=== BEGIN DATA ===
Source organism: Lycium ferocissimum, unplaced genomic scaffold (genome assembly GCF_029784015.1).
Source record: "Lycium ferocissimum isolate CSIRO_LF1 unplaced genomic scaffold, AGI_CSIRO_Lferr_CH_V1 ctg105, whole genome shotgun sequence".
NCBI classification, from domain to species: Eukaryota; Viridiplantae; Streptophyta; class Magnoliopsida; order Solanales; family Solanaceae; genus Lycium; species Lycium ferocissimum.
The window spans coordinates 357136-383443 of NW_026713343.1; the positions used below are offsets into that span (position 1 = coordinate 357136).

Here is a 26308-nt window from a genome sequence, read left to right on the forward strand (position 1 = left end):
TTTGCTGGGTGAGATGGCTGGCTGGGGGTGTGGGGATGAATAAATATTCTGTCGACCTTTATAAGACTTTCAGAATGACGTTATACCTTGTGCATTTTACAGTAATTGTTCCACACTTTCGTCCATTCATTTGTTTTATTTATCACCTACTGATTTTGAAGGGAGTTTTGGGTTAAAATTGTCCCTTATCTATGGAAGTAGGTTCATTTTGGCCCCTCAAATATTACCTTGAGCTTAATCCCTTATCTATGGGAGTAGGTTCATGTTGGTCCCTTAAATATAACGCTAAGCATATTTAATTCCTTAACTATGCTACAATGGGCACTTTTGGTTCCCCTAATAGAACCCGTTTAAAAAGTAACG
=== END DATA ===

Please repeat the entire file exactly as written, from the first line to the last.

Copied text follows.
Source organism: Lycium ferocissimum, unplaced genomic scaffold (genome assembly GCF_029784015.1).
Source record: "Lycium ferocissimum isolate CSIRO_LF1 unplaced genomic scaffold, AGI_CSIRO_Lferr_CH_V1 ctg105, whole genome shotgun sequence".
NCBI classification, from domain to species: Eukaryota; Viridiplantae; Streptophyta; class Magnoliopsida; order Solanales; family Solanaceae; genus Lycium; species Lycium ferocissimum.
The window spans coordinates 357136-383443 of NW_026713343.1; the positions used below are offsets into that span (position 1 = coordinate 357136).

Here is a 26308-nt window from a genome sequence, read left to right on the forward strand (position 1 = left end):
TTTGCTGGGTGAGATGGCTGGCTGGGGGTGTGGGGATGAATAAATATTCTGTCGACCTTTATAAGACTTTCAGAATGACGTTATACCTTGTGCATTTTACAGTAATTGTTCCACACTTTCGTCCATTCATTTGTTTTATTTATCACCTACTGATTTTGAAGGGAGTTTTGGGTTAAAATTGTCCCTTATCTATGGAAGTAGGTTCATTTTGGCCCCTCAAATATTACCTTGAGCTTAATCCCTTATCTATGGGAGTAGGTTCATGTTGGTCCCTTAAATATAACGCTAAGCATATTTAATTCCTTAACTATGCTACAATGGGCACTTTTGGTTCCCCTAATAGAACCCGTTTAAAAAGTAACG